Alexander: 40 Year-Relationship Between Japan and Tennessee Benefits Nearly 50,000 Tennessee Workers

Posted on March 9, 2018

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NASHVILLE, Tenn., March 9, 2018 – United States Senator Lamar Alexander (R-Tenn.) today said at the Japan-America Society of Tennessee’s Forum, “Tennessee is home to more than 180 Japanese companies that account for nearly 50,000 jobs and nearly $19 billion foreign investment across the state.”

“Former Ambassador to Japan, Mike Mansfield, used to say in every speech he gave that the Japanese-American alliance is the most important two-country relationship in the world ‘bar none.’ Today, I am proud to celebrate the special relationship between Tennesseans and the People of Japan that dates more than 40 years,” Alexander said. “Tennessee is home to more than 180 Japanese companies that account for nearly 50,000 jobs and nearly $19 billion foreign investment across the state. We are proud of that relationship, and I commend all the former governors, state legislators, state and local officials for continuing the work of making Tennessee an ideal location to call Tennessee home for businesses.”

Alexander continued: “I often think about how the growth of Tennessee’ automotive industry has helped bring these two cultures together. In 1979, when I was governor, I attended a dinner at the White House with President Carter and a group of governors and spouses. President Carter said to the governors: ‘Go to Japan. Persuade them to make in the United States what they sell in the United States.’ At the time, Tennessee had no auto jobs and no auto plans. In the south there were only three plants. Nissan made no cars and trucks in the United States.

“So I went to Japan to meet with Mr. Kawamata, the Chairman of Nissan. I showed Mr. Kawamata a picture of the United States taken at night from space. The picture is all black in the Western United States because nobody lives there. He said exactly where is Tennessee? I said right in the middle of the lights, which is where you want to be if you’re building a plant with lots of heavy things that you want to ship around the country. After months of waiting, on October 30, 1980, I received a call from Nissan President Marvin Runyon. He said, ‘Lamar, we’re coming to Tennessee.’ Today, Nissan’s Smyrna plant has grown to more than 8,400 employees and is the top-producing automotive assembly plant in North America and produced 645,514 cars in 2016. Nissan has another 3,300 employees across Tennessee from the powertrain plant in Decherd to the North American headquarters in Franklin.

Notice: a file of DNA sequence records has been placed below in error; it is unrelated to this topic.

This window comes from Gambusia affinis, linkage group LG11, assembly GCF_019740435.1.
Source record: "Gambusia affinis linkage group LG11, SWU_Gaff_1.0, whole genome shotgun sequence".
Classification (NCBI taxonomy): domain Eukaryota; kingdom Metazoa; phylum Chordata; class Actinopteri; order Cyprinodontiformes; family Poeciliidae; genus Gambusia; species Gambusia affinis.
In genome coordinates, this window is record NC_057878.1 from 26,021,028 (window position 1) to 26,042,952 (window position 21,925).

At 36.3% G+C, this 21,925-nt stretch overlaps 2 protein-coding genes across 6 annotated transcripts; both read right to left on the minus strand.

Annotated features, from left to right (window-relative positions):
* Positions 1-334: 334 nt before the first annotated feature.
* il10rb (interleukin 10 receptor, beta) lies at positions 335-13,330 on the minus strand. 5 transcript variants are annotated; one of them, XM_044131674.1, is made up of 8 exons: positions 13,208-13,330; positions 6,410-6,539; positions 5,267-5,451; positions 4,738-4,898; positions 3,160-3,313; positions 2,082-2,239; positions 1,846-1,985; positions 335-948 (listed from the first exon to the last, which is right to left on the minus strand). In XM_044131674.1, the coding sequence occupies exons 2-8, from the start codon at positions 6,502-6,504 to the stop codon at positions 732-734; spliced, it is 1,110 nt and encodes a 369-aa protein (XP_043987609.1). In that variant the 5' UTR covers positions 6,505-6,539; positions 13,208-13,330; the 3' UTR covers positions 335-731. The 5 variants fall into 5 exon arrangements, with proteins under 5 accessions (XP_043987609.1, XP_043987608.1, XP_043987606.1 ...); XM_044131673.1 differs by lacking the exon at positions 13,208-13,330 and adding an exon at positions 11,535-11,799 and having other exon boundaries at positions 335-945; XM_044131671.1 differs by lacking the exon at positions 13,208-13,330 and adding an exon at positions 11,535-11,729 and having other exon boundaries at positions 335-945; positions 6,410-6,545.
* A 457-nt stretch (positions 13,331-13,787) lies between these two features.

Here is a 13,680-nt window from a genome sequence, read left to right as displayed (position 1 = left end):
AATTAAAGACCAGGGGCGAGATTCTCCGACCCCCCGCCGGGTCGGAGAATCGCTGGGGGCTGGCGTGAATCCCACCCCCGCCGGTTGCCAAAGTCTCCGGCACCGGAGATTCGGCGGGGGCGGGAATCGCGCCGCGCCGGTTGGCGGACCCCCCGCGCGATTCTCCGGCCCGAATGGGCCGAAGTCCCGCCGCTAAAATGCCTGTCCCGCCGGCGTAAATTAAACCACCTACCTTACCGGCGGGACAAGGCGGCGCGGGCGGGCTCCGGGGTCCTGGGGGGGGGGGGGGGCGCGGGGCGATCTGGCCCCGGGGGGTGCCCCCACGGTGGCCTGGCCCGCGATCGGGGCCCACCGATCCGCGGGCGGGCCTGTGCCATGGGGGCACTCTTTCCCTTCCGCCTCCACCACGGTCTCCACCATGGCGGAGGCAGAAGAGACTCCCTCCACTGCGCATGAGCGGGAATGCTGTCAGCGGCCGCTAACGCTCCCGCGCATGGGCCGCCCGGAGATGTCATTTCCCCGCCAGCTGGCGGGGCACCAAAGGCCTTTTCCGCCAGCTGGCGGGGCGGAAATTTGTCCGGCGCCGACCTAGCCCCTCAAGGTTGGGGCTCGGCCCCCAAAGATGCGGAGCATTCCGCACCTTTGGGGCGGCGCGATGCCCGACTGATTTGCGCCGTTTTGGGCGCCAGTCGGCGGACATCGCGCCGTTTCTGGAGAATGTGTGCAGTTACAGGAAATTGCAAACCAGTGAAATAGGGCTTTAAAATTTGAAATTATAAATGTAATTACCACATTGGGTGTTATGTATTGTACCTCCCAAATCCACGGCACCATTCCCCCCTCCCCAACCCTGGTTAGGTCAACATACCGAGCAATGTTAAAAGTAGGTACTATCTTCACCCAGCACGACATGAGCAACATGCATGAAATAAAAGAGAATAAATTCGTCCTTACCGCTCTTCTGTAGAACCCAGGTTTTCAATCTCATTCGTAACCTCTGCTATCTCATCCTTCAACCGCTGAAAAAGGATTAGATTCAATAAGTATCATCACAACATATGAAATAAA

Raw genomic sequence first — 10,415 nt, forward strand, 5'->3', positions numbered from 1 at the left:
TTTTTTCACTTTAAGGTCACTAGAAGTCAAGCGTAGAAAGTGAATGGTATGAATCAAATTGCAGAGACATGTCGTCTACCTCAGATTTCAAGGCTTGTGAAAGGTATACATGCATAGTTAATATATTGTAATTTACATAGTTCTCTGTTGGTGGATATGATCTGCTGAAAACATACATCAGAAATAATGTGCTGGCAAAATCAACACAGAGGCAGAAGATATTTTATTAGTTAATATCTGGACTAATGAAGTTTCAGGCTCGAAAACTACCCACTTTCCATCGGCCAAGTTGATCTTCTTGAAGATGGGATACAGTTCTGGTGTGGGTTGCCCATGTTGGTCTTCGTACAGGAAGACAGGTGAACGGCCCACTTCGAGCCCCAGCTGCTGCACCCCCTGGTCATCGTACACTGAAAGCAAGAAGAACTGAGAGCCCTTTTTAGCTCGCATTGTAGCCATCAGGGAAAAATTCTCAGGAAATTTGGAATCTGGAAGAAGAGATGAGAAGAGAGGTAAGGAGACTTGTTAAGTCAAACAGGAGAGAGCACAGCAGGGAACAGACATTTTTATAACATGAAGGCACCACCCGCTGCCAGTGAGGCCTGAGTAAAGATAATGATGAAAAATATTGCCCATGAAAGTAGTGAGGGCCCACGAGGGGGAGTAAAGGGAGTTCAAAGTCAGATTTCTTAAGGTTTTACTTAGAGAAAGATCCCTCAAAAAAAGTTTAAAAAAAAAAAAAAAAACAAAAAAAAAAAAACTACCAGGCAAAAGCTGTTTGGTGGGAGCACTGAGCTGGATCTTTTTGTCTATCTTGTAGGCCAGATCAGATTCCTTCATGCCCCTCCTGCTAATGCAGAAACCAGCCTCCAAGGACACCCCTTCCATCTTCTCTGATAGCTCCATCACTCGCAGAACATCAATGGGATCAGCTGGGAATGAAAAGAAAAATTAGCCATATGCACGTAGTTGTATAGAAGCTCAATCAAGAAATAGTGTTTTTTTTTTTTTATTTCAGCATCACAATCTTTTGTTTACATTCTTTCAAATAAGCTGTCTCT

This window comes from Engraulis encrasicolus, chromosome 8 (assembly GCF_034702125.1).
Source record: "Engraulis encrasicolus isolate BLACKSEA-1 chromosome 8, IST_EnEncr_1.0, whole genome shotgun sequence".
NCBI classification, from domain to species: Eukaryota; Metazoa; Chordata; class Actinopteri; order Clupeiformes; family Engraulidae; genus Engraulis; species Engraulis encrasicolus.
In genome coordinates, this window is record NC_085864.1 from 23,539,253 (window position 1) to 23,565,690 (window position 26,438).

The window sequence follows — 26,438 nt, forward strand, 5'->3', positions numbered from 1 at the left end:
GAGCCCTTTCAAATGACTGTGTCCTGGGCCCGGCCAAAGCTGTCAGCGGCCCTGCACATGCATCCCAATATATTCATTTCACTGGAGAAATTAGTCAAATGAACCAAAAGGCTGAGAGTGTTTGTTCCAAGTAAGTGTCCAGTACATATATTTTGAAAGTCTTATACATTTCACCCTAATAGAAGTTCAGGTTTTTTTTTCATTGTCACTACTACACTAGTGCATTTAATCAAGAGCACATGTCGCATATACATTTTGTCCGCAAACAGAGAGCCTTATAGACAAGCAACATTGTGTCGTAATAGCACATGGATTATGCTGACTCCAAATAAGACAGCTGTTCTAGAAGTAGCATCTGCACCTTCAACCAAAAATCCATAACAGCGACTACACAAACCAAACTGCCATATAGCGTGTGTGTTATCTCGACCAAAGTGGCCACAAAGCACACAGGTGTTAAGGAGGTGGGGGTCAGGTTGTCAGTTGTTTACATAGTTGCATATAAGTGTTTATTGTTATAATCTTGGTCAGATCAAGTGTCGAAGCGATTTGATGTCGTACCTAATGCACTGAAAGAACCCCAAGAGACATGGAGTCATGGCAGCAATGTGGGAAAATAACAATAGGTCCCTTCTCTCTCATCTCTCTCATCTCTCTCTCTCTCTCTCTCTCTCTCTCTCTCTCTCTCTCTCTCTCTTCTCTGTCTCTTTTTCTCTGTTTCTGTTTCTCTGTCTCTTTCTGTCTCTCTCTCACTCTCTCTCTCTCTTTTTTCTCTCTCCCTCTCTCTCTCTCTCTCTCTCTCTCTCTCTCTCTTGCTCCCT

“Another example -- at one point when I was governor, we were talking to Toyota about opening a plant in East Tennessee but they ended up going to Lexington, Kentucky. When I got the call with the disappointing news, Toyota told me they had a ‘consolation prize.’ The ‘consolation prize’ was a small 100-employee auto supplier called Nippon Denso. The company would be coming to my hometown of Maryville, in Blount County. I think we can all see today that ‘consolation prize,’ was a big understatement. Thirty years after starting production in Maryville, that ‘consolation prize’ has more than 3,900 employees in Blount County and about 2,000 more in Athens, Jackson and Nashville. Last October, the Denso plant in Maryville announced a $1 billion expansion of the plant that could create 1,000 new jobs. Denso also just announced a $400 million expansion at its plant in Athens that could create approximately 320 jobs.”

Alexander concluded: “In 1980, Tennessee had almost no auto jobs. Today, one-third of its jobs in manufacturing are auto jobs.  Then, Nissan made no cars and trucks in the United States. Today, 85% of what it sells in the United States, it makes in North America. Today, Tennessee is home to more than 900 automotive suppliers across 87 of our 95 counties. Nissan and Denso are just two stories, they are joined by more than 180 Japanese companies that have invested in Tennessee including Mitsubishi, Bridgestone and Komatsu. Companies such as Nissan, Denso, Bridgestone and Mitsubishi have become such a key part of our nation’s economy and our culture—we forget they may be foreign companies.”